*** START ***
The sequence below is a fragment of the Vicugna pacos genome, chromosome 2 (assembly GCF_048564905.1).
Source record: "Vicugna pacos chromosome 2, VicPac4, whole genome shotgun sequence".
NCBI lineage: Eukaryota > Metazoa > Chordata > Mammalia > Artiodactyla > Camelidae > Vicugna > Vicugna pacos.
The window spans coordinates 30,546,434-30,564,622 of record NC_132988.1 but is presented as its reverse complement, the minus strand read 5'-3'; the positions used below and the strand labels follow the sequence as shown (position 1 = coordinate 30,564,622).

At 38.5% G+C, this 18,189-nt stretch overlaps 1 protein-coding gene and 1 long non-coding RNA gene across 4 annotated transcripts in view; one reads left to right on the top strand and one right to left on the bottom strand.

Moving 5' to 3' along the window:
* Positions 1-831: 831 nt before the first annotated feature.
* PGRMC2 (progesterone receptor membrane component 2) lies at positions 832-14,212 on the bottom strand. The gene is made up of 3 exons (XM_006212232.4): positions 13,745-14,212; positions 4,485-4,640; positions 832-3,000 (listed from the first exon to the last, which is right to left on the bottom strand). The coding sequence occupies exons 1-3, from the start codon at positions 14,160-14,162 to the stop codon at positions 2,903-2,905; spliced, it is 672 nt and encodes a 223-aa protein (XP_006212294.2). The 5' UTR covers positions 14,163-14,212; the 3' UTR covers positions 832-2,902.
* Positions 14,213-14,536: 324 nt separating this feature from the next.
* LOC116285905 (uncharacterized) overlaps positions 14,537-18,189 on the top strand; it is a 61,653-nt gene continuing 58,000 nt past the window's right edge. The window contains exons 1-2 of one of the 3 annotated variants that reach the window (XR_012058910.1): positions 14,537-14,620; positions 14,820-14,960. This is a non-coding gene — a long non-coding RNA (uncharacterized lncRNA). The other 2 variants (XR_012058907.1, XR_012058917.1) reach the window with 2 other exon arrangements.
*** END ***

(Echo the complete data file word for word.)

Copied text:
The sequence below is a fragment of the Vicugna pacos genome, chromosome 2 (assembly GCF_048564905.1).
Source record: "Vicugna pacos chromosome 2, VicPac4, whole genome shotgun sequence".
NCBI lineage: Eukaryota > Metazoa > Chordata > Mammalia > Artiodactyla > Camelidae > Vicugna > Vicugna pacos.
The window spans coordinates 30,546,434-30,564,622 of record NC_132988.1 but is presented as its reverse complement, the minus strand read 5'-3'; the positions used below and the strand labels follow the sequence as shown (position 1 = coordinate 30,564,622).

At 38.5% G+C, this 18,189-nt stretch overlaps 1 protein-coding gene and 1 long non-coding RNA gene across 4 annotated transcripts in view; one reads left to right on the top strand and one right to left on the bottom strand.

Moving 5' to 3' along the window:
* Positions 1-831: 831 nt before the first annotated feature.
* PGRMC2 (progesterone receptor membrane component 2) lies at positions 832-14,212 on the bottom strand. The gene is made up of 3 exons (XM_006212232.4): positions 13,745-14,212; positions 4,485-4,640; positions 832-3,000 (listed from the first exon to the last, which is right to left on the bottom strand). The coding sequence occupies exons 1-3, from the start codon at positions 14,160-14,162 to the stop codon at positions 2,903-2,905; spliced, it is 672 nt and encodes a 223-aa protein (XP_006212294.2). The 5' UTR covers positions 14,163-14,212; the 3' UTR covers positions 832-2,902.
* Positions 14,213-14,536: 324 nt separating this feature from the next.
* LOC116285905 (uncharacterized) overlaps positions 14,537-18,189 on the top strand; it is a 61,653-nt gene continuing 58,000 nt past the window's right edge. The window contains exons 1-2 of one of the 3 annotated variants that reach the window (XR_012058910.1): positions 14,537-14,620; positions 14,820-14,960. This is a non-coding gene — a long non-coding RNA (uncharacterized lncRNA). The other 2 variants (XR_012058907.1, XR_012058917.1) reach the window with 2 other exon arrangements.